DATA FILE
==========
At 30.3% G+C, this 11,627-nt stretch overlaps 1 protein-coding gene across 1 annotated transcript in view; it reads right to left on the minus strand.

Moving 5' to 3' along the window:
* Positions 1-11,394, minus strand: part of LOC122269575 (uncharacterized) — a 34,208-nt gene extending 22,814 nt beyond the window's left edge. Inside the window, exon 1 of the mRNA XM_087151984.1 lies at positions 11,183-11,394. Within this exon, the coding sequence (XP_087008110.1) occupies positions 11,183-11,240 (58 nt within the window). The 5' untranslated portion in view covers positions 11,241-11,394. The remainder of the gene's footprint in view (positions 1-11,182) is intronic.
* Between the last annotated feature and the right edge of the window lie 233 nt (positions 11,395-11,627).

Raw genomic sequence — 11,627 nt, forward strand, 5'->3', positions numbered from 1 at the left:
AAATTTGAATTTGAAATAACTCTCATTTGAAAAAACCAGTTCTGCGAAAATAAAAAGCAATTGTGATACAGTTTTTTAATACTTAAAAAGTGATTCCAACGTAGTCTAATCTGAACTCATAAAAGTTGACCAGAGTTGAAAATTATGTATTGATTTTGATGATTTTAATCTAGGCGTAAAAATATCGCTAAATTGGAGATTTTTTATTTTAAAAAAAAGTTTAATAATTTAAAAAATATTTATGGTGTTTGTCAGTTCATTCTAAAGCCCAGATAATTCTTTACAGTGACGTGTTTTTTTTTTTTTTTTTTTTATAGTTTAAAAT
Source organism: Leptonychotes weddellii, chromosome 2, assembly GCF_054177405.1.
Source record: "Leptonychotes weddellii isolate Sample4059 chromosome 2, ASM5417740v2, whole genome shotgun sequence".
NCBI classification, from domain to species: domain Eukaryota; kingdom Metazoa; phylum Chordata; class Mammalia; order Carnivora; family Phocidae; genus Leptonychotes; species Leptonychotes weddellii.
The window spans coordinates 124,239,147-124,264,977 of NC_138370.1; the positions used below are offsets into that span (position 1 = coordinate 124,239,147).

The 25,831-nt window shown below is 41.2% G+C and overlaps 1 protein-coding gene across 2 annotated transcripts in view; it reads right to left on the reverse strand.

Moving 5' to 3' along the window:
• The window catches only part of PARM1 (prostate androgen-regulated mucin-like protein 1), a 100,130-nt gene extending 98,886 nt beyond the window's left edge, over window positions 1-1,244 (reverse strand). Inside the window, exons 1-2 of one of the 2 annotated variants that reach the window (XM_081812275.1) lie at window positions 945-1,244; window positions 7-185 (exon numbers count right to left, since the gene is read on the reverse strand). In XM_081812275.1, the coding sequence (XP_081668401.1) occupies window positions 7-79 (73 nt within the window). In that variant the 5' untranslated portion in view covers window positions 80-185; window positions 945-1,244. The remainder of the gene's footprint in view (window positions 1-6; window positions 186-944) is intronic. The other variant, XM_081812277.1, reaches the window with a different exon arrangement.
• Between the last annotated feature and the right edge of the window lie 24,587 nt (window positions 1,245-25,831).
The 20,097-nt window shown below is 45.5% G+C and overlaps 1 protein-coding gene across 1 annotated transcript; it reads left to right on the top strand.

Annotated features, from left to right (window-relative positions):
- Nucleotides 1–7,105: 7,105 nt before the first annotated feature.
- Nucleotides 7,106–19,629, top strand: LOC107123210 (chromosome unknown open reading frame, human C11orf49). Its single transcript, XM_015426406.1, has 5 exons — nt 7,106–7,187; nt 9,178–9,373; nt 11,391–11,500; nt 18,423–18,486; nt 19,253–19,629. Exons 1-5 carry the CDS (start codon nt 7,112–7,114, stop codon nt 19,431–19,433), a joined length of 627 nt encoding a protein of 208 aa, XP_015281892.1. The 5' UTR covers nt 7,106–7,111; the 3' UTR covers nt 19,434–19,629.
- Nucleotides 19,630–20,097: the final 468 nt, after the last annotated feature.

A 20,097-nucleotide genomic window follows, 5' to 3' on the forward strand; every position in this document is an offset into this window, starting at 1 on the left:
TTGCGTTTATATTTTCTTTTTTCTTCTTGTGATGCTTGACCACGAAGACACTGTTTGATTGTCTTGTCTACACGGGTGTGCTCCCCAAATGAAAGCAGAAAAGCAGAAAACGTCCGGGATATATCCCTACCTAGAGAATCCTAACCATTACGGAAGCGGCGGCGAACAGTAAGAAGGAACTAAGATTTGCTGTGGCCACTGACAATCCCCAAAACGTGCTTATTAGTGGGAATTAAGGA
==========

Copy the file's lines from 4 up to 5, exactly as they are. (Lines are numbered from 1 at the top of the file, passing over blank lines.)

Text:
* Between the last annotated feature and the right edge of the window lie 233 nt (positions 11,395-11,627).

Raw genomic sequence — 11,627 nt, forward strand, 5'->3', positions numbered from 1 at the left: